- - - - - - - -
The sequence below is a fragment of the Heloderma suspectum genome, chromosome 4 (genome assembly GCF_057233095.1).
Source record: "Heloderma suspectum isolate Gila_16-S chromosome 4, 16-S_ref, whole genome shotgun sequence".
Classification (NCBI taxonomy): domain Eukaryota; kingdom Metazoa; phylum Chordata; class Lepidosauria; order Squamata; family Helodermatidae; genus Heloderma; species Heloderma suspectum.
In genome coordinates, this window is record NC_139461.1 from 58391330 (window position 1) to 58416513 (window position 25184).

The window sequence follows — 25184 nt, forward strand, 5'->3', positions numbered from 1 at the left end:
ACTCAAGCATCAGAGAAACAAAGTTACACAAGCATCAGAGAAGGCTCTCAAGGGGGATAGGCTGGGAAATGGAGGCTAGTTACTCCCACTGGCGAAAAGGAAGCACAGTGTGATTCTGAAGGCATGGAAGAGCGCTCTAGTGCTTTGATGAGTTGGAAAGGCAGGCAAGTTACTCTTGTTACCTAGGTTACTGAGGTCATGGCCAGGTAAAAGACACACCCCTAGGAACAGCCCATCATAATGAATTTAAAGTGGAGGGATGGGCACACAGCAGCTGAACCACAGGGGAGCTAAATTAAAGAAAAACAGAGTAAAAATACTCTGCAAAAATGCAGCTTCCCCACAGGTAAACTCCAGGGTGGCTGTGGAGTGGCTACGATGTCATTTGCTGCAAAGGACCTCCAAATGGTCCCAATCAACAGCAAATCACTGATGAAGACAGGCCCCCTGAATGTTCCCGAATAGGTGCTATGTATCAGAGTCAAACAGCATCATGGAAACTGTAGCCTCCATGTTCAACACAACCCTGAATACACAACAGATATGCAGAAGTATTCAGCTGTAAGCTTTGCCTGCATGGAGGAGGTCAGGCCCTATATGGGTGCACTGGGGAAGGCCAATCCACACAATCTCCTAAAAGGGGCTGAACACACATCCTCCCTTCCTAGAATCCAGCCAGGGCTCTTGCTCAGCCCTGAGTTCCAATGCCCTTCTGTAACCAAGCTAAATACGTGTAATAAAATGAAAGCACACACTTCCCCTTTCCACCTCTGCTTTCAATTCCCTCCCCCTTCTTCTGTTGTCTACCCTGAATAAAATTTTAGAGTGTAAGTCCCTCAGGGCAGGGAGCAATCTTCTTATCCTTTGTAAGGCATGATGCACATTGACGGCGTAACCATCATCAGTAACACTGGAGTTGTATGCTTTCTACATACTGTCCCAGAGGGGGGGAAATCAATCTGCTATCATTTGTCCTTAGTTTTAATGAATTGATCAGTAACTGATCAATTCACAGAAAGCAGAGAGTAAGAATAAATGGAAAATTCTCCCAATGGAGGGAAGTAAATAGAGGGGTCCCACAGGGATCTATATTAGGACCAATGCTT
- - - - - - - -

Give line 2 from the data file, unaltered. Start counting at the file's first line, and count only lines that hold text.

Source record: "Heloderma suspectum isolate Gila_16-S chromosome 4, 16-S_ref, whole genome shotgun sequence".